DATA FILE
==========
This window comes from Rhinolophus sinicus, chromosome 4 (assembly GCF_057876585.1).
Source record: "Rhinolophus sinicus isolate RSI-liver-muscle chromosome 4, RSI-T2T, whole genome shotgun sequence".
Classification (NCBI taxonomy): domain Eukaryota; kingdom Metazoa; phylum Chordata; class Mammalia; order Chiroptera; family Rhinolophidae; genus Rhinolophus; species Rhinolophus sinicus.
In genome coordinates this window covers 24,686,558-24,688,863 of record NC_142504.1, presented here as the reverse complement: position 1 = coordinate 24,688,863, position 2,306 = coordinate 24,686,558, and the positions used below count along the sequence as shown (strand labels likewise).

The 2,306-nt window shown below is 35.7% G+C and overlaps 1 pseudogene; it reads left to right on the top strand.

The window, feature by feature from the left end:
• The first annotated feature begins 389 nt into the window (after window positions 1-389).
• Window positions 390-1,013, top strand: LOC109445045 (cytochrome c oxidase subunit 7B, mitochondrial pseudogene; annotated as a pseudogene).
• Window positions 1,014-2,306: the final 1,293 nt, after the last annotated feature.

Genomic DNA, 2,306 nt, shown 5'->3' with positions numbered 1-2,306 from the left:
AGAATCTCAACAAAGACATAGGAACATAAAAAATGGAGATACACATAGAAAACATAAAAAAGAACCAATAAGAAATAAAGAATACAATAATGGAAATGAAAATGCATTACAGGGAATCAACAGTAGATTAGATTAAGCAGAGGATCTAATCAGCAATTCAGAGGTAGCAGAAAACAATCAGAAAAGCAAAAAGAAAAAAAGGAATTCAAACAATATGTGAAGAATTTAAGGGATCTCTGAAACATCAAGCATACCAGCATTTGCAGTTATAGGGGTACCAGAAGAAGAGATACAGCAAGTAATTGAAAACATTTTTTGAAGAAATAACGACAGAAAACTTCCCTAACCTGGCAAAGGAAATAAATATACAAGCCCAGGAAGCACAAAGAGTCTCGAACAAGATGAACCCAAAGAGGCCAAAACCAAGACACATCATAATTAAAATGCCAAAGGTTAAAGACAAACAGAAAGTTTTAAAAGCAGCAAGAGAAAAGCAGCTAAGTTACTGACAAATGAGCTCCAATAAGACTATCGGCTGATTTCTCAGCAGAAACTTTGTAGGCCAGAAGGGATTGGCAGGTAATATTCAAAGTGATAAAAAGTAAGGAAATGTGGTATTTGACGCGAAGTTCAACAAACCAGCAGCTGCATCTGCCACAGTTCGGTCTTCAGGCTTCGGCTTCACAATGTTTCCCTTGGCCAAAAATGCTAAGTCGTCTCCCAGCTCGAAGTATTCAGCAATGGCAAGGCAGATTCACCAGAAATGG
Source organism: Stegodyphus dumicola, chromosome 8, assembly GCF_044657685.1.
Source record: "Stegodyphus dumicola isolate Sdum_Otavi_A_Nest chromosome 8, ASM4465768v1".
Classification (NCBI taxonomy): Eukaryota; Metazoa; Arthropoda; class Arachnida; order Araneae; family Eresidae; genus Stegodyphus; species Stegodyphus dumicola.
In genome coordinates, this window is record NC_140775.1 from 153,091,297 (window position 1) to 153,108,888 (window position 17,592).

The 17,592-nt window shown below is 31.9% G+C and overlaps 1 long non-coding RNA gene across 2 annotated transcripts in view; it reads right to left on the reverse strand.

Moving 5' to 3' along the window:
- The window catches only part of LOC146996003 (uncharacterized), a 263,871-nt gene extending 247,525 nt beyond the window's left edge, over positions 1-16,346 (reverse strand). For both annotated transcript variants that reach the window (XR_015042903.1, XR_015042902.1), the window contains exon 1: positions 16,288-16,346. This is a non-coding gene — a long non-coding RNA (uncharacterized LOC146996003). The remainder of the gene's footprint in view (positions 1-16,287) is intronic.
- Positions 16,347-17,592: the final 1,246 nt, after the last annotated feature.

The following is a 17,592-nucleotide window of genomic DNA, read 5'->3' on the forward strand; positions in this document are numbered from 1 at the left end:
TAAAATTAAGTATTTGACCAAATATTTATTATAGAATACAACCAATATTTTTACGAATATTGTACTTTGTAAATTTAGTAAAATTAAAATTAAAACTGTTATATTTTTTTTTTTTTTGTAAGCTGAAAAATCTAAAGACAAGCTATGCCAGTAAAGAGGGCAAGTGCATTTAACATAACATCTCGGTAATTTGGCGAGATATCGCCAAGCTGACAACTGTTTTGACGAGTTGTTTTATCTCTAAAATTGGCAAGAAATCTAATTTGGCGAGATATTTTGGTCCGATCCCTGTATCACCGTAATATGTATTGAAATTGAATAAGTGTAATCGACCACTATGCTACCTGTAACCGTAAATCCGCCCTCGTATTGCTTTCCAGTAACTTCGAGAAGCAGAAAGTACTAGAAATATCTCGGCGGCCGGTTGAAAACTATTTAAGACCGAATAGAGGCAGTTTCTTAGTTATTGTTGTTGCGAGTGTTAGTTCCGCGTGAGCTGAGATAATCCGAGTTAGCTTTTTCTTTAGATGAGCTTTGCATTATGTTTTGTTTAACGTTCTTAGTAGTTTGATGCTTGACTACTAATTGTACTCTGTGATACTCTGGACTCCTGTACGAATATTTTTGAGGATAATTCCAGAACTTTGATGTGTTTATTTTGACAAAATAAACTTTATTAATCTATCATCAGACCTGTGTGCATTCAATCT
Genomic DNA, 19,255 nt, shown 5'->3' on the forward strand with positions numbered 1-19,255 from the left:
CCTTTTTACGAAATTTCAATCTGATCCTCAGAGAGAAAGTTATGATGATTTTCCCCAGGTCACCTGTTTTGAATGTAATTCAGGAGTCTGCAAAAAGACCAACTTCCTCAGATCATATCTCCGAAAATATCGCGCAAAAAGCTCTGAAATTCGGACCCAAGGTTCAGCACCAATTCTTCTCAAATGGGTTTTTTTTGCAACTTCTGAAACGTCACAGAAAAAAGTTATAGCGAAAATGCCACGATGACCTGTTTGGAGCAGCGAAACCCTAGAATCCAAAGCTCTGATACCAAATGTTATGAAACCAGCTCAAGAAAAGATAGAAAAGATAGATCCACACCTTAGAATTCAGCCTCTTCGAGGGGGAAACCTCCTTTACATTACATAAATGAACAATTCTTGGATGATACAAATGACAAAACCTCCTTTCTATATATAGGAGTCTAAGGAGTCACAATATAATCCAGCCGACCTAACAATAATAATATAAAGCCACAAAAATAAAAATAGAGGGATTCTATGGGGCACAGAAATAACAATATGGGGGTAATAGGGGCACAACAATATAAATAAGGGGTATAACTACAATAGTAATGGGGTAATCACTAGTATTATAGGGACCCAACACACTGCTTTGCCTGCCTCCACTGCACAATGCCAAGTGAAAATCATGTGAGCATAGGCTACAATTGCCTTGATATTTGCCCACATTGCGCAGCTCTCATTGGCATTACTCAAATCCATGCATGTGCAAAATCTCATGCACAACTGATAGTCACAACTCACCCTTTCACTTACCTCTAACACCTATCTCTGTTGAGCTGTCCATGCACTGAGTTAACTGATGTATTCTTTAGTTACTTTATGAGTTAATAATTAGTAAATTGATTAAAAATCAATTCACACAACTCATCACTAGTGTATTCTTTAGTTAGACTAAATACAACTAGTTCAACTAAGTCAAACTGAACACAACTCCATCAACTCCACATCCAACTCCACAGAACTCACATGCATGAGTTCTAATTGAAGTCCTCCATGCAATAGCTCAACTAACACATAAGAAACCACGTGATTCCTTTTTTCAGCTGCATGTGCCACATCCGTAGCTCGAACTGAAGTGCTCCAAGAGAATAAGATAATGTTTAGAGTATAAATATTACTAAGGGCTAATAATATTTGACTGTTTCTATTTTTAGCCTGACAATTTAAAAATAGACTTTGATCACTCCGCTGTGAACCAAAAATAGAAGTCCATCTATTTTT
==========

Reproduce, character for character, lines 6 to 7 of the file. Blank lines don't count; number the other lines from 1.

The window, feature by feature from the left end:
• The first annotated feature begins 389 nt into the window (after window positions 1-389).